Place-based communities such as the Northern Territory are good examples of how communities must seek out holistic approaches to achieve sustainability; this approach must taken into account a wide range of environmental, economic, political, cultural and social considerations and remain sufficiently flexible to be responsive to shifts in the tastes and preferences of the tourists they seek to attract. According to Hall and Richards (2000), "In this way there is an implicit recognition that to be truly sustainable, the preservation of the 'natural' environment must be grounded in the communities and societies which exploit and depend upon it. Most natural environments are culturally constructed, and local communities and economic systems may hold the key to their survival or destruction" (p. 5).
This point is also made by Harrill and Potts (2003) who emphasize that it is vitally important to draw on the expertise, knowledge and insights available from the local residents themselves early on in formulating any strategic tourism management initiative "before key, and often irreversible, decisions are made" (p. 233). In this regard, Hall and Richards also emphasize that, "Environmental sustainability is inexorably bound up with concepts of economic, social, cultural and political sustainability. The 'principles of sustainable tourism management' indicate the need to involve local communities in the process of sustainable tourism management and development" (2000 p. 5). Therefore, any such tourism management initiative should seek to include the local populace to the maximum extent possible in the decision-making process as well as how such initiatives are implemented and administered over time.
Guidelines for Developing Effective Tourism Management Programs.
The NT Strategic Plan represents a good start but the competition for domestic and international visitors to Australia remains fierce today and is expected to increase in the future. Notwithstanding the value of the eco-tourism and cultural approaches to tourism development articulated in the plan ("Why adapt the environment to suit tourists...why not attract the tourists who are interested in the natural environment?" -- Kathy Ashford, Information and Resource Officer, NTTC, May 2002 p. 26), there are some changes that are going to be required on the part of the local populace as well as the regional authorities in terms of responding to this dynamic and increasingly competitive environment.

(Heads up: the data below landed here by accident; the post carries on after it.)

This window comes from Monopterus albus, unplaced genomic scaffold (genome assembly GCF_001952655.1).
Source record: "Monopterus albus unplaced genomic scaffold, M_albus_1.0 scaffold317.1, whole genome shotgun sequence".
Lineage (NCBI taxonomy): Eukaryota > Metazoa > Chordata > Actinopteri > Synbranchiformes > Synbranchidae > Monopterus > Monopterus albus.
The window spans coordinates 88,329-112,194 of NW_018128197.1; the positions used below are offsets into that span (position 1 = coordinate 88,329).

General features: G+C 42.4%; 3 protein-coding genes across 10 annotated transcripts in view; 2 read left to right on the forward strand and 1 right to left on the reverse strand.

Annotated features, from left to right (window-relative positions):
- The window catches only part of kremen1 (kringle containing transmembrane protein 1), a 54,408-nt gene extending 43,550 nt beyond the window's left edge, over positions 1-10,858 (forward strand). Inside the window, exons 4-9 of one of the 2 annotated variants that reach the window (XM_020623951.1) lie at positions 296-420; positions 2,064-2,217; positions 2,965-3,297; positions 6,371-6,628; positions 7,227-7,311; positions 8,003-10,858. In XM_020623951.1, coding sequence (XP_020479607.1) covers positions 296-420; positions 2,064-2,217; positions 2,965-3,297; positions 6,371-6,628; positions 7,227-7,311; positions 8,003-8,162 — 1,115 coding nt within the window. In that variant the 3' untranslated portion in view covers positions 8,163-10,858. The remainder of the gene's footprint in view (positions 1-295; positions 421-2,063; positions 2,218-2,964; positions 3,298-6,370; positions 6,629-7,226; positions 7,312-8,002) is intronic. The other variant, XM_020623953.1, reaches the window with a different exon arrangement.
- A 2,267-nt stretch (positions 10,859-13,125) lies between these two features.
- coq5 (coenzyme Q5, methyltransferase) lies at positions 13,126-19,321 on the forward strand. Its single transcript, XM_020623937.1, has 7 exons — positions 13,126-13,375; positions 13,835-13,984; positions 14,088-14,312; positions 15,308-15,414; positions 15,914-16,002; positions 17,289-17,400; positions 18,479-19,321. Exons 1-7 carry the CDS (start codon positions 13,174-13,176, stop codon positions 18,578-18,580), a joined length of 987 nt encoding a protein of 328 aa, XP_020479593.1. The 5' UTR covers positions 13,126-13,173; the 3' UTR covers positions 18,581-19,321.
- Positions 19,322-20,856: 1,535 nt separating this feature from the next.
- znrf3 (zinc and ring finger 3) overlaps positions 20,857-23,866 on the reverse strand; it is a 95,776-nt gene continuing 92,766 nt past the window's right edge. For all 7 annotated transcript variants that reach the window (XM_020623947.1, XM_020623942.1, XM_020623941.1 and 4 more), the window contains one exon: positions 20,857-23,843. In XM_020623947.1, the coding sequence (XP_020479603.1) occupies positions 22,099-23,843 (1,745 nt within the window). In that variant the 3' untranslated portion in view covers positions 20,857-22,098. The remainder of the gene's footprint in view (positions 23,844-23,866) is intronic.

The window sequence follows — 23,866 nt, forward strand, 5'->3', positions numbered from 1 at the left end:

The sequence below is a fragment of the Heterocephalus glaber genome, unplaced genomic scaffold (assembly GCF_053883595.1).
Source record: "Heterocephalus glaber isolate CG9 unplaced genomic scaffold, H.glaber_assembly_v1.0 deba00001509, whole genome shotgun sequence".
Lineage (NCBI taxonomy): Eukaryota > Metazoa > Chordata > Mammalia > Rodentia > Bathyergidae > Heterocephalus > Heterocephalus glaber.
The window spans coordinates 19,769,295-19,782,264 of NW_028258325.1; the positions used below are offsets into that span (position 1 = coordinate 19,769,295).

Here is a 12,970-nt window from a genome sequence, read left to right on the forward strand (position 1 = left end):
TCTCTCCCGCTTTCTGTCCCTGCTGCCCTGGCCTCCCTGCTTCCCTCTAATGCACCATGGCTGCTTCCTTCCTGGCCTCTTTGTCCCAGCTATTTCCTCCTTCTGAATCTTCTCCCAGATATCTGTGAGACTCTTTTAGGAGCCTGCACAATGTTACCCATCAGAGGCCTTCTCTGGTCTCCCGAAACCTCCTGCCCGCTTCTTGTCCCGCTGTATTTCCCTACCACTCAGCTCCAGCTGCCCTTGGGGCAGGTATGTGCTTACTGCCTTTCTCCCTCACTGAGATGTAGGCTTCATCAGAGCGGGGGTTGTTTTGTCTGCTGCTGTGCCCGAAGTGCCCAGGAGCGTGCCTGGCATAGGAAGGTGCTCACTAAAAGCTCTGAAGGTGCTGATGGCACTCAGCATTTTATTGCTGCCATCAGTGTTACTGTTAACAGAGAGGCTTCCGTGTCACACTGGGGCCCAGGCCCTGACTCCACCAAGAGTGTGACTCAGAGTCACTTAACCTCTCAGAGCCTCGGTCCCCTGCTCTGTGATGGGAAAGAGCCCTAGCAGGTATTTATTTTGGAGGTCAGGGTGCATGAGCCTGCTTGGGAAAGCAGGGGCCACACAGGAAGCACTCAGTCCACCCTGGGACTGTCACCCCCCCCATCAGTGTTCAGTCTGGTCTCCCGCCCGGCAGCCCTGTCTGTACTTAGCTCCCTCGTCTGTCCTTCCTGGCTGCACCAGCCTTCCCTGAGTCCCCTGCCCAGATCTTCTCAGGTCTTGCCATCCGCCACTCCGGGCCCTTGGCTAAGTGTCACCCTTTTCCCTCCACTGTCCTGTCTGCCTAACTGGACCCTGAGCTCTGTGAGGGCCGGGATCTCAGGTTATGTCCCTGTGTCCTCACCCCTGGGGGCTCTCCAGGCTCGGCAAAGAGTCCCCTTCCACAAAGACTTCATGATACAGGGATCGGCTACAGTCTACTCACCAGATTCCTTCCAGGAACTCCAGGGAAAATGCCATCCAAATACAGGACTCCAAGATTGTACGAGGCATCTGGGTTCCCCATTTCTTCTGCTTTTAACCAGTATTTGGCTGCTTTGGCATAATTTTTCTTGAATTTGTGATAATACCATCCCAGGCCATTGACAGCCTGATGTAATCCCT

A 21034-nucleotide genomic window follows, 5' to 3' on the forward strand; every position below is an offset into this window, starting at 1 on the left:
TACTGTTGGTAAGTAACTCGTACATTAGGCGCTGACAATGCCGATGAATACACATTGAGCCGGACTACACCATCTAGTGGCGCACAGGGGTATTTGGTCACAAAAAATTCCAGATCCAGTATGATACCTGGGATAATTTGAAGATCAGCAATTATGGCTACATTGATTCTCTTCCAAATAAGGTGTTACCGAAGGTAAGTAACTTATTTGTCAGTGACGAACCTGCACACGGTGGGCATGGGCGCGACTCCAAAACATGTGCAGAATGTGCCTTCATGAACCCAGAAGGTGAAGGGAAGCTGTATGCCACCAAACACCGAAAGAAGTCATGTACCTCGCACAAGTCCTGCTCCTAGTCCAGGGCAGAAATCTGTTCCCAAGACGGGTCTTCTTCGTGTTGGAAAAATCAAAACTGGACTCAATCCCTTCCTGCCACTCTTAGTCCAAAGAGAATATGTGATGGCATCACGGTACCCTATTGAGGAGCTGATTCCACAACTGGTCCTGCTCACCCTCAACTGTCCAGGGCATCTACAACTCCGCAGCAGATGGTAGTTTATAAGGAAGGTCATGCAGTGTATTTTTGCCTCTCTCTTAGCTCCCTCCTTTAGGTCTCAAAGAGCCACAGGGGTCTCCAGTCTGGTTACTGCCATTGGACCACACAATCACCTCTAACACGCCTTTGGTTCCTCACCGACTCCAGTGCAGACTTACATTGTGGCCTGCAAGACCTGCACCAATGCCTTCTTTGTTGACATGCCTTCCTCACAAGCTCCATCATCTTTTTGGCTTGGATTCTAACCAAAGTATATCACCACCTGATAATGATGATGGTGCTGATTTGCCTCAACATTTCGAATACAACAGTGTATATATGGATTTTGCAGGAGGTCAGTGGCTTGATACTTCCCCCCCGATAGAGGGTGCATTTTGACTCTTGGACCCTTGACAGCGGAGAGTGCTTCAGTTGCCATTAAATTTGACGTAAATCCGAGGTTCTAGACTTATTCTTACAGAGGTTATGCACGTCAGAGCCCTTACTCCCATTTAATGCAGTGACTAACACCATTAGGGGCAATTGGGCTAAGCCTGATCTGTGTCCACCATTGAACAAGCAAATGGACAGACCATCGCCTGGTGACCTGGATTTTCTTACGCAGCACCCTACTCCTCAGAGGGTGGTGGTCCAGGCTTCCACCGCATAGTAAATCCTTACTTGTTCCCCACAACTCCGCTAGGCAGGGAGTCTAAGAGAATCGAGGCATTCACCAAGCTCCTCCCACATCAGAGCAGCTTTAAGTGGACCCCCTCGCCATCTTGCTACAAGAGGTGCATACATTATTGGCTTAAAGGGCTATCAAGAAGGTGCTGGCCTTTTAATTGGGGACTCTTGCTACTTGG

According to the NT Strategic Plan, to ensure its continued viability in the future, the nature-based tourism development advocated in the plan will be guided by three fundamental principles:
Sustainable - ecologically and culturally sensitive development. This should provide an appropriate return to the local community and long-term conservation of the resource;
Interpretive - quality explanation and education of the environment, culture, heritage and tourism experiences;
Destination integrity - consistent and identifiable theming to reflect the Territory's image and uniqueness.